University of Texas student and San Antonian Map Pesqueira, 19, is forbidden to enlist in the military following recent changes by President Donald Trump.
San Antonian Map Pesqueira, 19, is unable to enlist in the military after recent changes by President Donald Trump. His Army ROTC scholarship has been voided. Credit: Camille Garcia for the San Antonio Report

San Antonio native Map Pesqueira, 19, has been dreaming about serving in the U.S.armed forces since he was a kid.

Growing up in Military City, USA, Pesqueira would go with his dad to watch military squads march and sing cadences during the city’s Fiesta and Fourth of July celebrations. Drawn to the unity and sense of honor portrayed by the troops, he knew he wanted to join the Army someday.

“I wanted to be a part of that,” he told the Rivard Report. “I wanted to be a part of America’s team that protects the country.”

After graduating from San Antonio’s North East School of the Arts, Pesqueira went to the University of Texas at Austin and was awarded a three-year Army ROTC scholarship, which was to have started next fall, his sophomore year. But now, his scholarship has been voided and his military aspirations put on hold.

Because Pesqueira is a transgender man who has undergone sex reassignment procedures, he is forbidden to enlist in the military under a new policy announced by President Donald Trump.

This entire story is not just my story, it’s tons of other trans people who are going through similar situations, who are students in college relying on scholarships like this, who are going through ROTC and want to pursue a military career and now can’t,” he said.

The Department of Defense spokesperson Jessica Maxwell said in an email that Pesqueira’s “gender identity did not impact his status in the ROTC program.” Pesqueira’s transition began last year when he started hormone replacement therapy, and in March he underwent medical procedures as part of sex reassignment. He also has changed his legal name and gender marker on his IDs.

Maxwell indicated that Pesqueira’s medical history disqualified him from ROTC eligibility.

“Individuals expressing interest in the Reserve Officer Training Corps (ROTC) are often given tentative offers for scholarships prior to screening against medical, academic, and security standards,” Maxwell stated. “These offers are contingent on meeting these standards. In this case, the individual did not meet the required standards and did not contract with the Army.”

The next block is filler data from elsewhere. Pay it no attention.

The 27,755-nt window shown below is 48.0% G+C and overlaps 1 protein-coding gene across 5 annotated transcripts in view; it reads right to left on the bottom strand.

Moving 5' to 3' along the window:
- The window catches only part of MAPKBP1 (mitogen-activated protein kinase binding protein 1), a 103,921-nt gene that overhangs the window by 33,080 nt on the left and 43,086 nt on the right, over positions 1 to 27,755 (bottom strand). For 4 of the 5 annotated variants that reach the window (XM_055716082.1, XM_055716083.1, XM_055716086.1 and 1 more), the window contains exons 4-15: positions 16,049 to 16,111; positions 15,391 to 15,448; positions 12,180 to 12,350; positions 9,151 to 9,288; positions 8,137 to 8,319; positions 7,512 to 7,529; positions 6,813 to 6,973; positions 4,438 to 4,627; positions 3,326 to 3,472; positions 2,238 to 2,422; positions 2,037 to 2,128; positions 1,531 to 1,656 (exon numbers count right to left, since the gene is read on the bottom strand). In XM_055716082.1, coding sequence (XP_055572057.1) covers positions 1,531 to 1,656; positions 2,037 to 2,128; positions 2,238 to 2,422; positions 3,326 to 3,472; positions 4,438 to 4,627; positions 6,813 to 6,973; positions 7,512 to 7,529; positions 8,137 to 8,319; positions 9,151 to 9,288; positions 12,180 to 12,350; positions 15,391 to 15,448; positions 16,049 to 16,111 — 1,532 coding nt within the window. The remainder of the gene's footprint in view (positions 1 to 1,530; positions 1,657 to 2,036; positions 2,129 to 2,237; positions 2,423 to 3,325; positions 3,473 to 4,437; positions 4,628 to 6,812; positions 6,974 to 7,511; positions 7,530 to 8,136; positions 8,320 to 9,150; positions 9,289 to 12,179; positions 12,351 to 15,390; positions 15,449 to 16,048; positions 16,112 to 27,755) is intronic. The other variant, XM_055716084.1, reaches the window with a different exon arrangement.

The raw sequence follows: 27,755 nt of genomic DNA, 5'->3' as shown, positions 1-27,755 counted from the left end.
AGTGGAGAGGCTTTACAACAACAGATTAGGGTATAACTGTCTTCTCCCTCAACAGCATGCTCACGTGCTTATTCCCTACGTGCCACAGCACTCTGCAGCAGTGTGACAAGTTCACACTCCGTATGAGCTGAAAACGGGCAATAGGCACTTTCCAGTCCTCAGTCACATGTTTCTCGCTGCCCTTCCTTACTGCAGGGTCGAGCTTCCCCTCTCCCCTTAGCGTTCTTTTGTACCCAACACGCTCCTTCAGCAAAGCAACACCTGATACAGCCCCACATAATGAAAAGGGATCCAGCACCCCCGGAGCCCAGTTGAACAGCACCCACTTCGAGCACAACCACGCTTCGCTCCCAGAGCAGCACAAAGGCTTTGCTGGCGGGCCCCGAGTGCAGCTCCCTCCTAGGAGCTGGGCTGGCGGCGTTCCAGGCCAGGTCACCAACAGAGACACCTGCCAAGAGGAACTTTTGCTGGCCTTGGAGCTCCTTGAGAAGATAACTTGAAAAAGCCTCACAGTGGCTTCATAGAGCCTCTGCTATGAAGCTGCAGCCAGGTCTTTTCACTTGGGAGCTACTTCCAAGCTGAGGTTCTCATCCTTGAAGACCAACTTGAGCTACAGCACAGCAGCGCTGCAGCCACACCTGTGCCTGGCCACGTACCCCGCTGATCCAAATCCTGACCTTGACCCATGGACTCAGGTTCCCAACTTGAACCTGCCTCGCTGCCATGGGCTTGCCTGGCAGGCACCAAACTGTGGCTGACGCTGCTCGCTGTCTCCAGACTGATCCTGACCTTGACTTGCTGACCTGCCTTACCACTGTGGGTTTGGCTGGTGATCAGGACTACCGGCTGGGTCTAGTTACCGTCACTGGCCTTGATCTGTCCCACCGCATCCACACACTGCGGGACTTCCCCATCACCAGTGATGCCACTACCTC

The loss of the ROTC scholarship has put Pesqueira in a financial bind. He said he has incurred significant student debt from his first year at UT and can’t afford to continue there without financial aid. He’s met with university administrators to see if they could supplement his scholarship in any way, he added, but all they’ve been able to offer him are more student loans.

“I’m not holding onto any hopes in terms of the university helping me scholarship-wise,” Pesqueira said.

UT-Austin spokesman J.B. Bird said federal law prevents the university from discussing the cases of specific students but that the university offers “different avenues of help for students who face sudden changes that affect their access to a UT education.”

“In situations like this, the university works hard to understand the implications of policy changes, which are not always clear, so we can work with students on next steps as needed,” Bird said in an email. “We want all of our students to be successful and are committed to helping them make this a reality.”

Pesqueira – who is studying radio, television, and film – created a GoFundMe fundraiser this month to raise money to help pay for his education. The campaign has garnered international attention, surpassing by a few hundred dollars his goal of  $27,000, which would pay for Pesqueira’s tuition and housing next school year.